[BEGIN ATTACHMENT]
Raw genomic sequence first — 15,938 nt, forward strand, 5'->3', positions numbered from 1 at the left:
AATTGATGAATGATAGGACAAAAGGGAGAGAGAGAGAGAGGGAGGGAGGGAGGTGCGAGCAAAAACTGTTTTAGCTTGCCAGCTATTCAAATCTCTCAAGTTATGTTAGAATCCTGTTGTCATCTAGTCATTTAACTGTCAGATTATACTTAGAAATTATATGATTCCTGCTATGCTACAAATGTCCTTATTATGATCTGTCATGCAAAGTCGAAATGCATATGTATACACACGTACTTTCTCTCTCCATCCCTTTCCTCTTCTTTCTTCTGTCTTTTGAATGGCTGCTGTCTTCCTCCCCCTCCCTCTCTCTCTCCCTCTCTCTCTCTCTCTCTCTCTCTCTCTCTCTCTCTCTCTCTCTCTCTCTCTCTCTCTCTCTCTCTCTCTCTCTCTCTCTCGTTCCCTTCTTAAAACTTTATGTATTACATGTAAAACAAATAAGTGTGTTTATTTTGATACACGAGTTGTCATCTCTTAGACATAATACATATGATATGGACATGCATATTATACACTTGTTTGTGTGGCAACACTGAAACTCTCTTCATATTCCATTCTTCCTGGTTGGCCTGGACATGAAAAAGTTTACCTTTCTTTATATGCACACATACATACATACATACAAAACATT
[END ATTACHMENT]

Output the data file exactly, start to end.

Raw genomic sequence first — 15,938 nt, forward strand, 5'->3', positions numbered from 1 at the left:
AATTGATGAATGATAGGACAAAAGGGAGAGAGAGAGAGAGGGAGGGAGGGAGGTGCGAGCAAAAACTGTTTTAGCTTGCCAGCTATTCAAATCTCTCAAGTTATGTTAGAATCCTGTTGTCATCTAGTCATTTAACTGTCAGATTATACTTAGAAATTATATGATTCCTGCTATGCTACAAATGTCCTTATTATGATCTGTCATGCAAAGTCGAAATGCATATGTATACACACGTACTTTCTCTCTCCATCCCTTTCCTCTTCTTTCTTCTGTCTTTTGAATGGCTGCTGTCTTCCTCCCCCTCCCTCTCTCTCTCCCTCTCTCTCTCTCTCTCTCTCTCTCTCTCTCTCTCTCTCTCTCTCTCTCTCTCTCTCTCTCTCTCTCTCTCTCTCTCTCTCGTTCCCTTCTTAAAACTTTATGTATTACATGTAAAACAAATAAGTGTGTTTATTTTGATACACGAGTTGTCATCTCTTAGACATAATACATATGATATGGACATGCATATTATACACTTGTTTGTGTGGCAACACTGAAACTCTCTTCATATTCCATTCTTCCTGGTTGGCCTGGACATGAAAAAGTTTACCTTTCTTTATATGCACACATACATACATACATACAAAACATT